What’s in a Name? Using the right terms for the faeries

Recently I’ve been researching the pixies of south-west Britain for my book, British Pixies, and, in so doing, encountered serious problems in pinning down the basic terminology used by authors such as Robert Hunt and William Borlase and (presumably) their local Cornish sources.  There are at least five terms used to label the fairy folk of the south-west: pixies, pobel vean (little people), spriggans, knockers and buccas.  A couple of these words seem to be Cornish and, we might be tempted to suggest, are older and more authentic than some of the other terms.  The word pixie/ pisky would seem to be a later import, if we are correct in supposing that it is related to the pucks of England and the pwcca of Wales and is (probably) a Germanic word originally.  The bucca certainly seems to be an identical being.  Some of the folklore writers tried to make distinctions between this multiplicity of words: for instance, the pobel vean were said to be smaller and more beautiful; the knockers lived in mines; the spriggans were ugly and evil.  The truth is, though, that reading the sources, we find the words being used interchangeably, so that Cornish witnesses can speak of knockers as buccas or can use the latter word to denote both pixies and the pobel vean.

Precision seems both impossible and, very probably, unnecessary.  This example is reflective of a wider problem within the British Isles, where successive layers of incoming speech have led to an overlapping vocabulary, which can tempt us into imagining differences (or even similarities) that don’t exist.  Over and above this, of course, there is the additional problem of the faeries not wanting us to know what they really call themselves, for fear of giving us power over them). Here are a few other instances of the taxonomic confusion.

Isle of Man: the island’s fairies are often called the ferrish (singular)/ ferrishyn (plural)This could be a Manx word, but compare it with authentically Manx Celtic terms like mooinjer veggy or sleigh beggey, meaning the little people.  Ferrishyn seems suspiciously similar, to me, to the terms ferishers, feriers, fraries and, even, farisees/ pharisees used in Norfolk and Suffolk in the east of England.  On Orkney and Shetland you might encounter the pronunciation ferries. Recalling the Highland Gaelic tendency to turn a final ‘s’ into ‘sh,’ this could indicate the route by which Manx speakers arrived at ferrish.  Whatever the exact derivation, these are all dialect versions of ‘fairies’ and, as such, aren’t themselves hugely old.  Katherine Briggs drew a comparison with the feorin of the English North West, but, as Simon Young has demonstrated, this is most probably derived from ‘fear’- something that scares you.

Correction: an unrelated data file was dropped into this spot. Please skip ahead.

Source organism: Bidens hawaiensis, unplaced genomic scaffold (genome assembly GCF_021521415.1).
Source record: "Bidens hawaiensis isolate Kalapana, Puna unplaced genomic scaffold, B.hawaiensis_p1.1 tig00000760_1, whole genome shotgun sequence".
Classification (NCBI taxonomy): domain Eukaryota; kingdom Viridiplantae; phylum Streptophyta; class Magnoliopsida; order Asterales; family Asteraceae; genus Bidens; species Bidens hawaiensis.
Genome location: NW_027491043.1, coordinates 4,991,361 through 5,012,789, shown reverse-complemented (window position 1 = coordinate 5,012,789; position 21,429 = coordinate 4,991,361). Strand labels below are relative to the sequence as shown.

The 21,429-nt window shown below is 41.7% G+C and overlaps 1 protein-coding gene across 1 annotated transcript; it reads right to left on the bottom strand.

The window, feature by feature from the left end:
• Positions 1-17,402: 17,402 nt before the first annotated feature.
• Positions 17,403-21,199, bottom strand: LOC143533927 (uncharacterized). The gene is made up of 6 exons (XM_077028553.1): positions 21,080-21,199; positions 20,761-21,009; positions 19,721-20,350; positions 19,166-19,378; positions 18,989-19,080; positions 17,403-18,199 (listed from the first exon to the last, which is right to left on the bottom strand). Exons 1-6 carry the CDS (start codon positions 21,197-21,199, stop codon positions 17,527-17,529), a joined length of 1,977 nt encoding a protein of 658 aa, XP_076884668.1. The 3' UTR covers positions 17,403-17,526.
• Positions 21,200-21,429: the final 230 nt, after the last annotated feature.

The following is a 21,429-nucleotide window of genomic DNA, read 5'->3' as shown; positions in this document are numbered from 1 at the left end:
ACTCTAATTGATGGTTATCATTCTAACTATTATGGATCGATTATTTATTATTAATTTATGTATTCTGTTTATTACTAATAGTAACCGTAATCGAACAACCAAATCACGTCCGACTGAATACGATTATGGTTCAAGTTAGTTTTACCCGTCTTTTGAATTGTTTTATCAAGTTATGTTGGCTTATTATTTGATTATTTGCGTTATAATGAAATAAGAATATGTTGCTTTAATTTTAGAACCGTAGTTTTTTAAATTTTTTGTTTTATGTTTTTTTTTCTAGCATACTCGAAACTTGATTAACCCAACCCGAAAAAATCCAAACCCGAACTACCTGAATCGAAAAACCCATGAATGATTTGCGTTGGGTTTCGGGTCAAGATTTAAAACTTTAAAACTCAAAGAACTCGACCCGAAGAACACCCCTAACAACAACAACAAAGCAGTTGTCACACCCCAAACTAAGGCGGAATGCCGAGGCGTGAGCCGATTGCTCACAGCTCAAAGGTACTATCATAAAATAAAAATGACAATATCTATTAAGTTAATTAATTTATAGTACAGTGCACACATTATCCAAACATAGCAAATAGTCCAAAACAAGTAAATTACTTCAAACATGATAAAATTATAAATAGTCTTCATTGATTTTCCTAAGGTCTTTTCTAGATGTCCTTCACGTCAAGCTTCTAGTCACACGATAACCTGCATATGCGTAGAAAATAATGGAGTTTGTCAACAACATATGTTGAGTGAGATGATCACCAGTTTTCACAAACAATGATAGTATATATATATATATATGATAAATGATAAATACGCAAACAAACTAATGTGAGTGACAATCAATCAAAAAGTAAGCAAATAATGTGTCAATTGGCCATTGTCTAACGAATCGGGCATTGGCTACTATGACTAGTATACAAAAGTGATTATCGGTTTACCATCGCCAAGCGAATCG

Wales: there seem to be several good, genuine, Welsh words in use, many of them euphemisms. These include tylwyth teg, bendith y mamau (the mother’s blessings), y dynion mwyn (the kind people), y teulu (the tribe), gwragedd anwyl (the beloved women), yr elod (‘the intelligences’- perhaps, the ‘wise’ or ‘all-knowing’ ones), pwcca and ellyllon.  All’s not what it seems, however.  As already mentioned, pwcca could just be a borrowing across the border.  Likewise, ellyllon is simply the Welsh rendering of the English ‘elves’ and even tylwyth teg, ‘the fair folk’ may be a mistaken rendering of fairies, based on the assumption that the core of the English word was ‘fair’ as in good-looking. I need hardly say that y goblin bach, the little goblin, is not a deeply authentic Welsh label.

England: the foregoing sections suggest the invasive power of the English language (which is true) but let’s not forget that Anglo-Saxon was itself steadily overwhelmed by subsequent influxes of Romance and other languages.  Old English ‘elf’ still survives, especially in lowland Scotland, but it generally plays second best to a French import, fay/ fairy, a word which has been adopted as a handy, catch-all labelOther continental importations include goblin, from the French gobelin, and Scandinavian troll (which is the root of the trows of Orkney and Shetland too).  Both goblin and trow seem to have been required because there wasn’t a decent English equivalent.  Anglo-Saxon had used the word dweorg, meaning a small, malicious elf-like being. This vanished from standard English- along with any concept of ‘dwarves’ as a species of supernatural entity.  In Dorset, there is still the derrick, a name that’s derived from dweorg and which is now applied to a little man who’s often said to be a local kind of pixie… 

Much more recently, as I’ve described before, we’ve imported Latin and Greek words like nymph, naiad and siren as extra terms to use in parallel with fairy, elf and mermaid.  We’ve also adopted entirely made-up names, such as gnome and sylph.  As mentioned in a previous posting, these were dreamed up by Paracelsus, but they’ve assumed a place in the language, to the extent that gnomes have even been accepted as a separate genus of fairy being.